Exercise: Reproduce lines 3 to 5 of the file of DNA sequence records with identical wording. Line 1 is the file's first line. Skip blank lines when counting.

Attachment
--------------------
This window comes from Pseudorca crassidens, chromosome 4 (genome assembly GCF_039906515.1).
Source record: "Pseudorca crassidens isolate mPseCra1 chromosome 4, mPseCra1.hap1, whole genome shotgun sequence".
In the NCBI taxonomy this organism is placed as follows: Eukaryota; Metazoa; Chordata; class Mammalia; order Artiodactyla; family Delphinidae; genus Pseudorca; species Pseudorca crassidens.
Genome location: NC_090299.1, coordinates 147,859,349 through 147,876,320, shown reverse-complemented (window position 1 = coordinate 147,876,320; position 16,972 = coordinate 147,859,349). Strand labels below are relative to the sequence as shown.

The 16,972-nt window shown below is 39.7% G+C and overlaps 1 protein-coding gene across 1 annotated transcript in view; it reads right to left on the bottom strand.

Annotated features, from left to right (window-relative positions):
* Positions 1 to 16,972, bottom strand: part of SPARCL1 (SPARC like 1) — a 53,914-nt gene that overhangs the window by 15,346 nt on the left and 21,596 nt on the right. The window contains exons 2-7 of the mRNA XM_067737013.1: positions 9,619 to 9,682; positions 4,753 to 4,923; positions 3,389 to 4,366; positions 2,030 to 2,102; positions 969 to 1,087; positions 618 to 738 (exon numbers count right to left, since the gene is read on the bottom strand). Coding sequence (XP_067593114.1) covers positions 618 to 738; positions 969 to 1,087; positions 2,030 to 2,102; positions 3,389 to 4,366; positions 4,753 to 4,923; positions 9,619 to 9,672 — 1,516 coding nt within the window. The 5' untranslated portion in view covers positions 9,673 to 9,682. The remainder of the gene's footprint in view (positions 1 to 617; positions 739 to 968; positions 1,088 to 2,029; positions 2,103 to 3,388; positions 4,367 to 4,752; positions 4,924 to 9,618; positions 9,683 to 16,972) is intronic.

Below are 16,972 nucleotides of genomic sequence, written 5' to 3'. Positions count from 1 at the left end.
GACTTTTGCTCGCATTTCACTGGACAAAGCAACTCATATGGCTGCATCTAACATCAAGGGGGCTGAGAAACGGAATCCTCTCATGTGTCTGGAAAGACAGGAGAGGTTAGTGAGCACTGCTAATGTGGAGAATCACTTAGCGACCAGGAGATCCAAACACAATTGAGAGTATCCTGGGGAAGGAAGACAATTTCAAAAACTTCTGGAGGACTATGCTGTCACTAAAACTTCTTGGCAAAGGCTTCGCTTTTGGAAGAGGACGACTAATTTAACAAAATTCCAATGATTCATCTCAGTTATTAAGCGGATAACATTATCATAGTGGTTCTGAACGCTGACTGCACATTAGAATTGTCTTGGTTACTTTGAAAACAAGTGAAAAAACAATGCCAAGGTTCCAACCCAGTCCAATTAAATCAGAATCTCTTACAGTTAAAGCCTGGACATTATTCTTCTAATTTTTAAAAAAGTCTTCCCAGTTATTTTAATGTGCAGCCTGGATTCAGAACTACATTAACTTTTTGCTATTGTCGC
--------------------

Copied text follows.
In the NCBI taxonomy this organism is placed as follows: Eukaryota; Metazoa; Chordata; class Mammalia; order Artiodactyla; family Delphinidae; genus Pseudorca; species Pseudorca crassidens.
Genome location: NC_090299.1, coordinates 147,859,349 through 147,876,320, shown reverse-complemented (window position 1 = coordinate 147,876,320; position 16,972 = coordinate 147,859,349). Strand labels below are relative to the sequence as shown.

The 16,972-nt window shown below is 39.7% G+C and overlaps 1 protein-coding gene across 1 annotated transcript in view; it reads right to left on the bottom strand.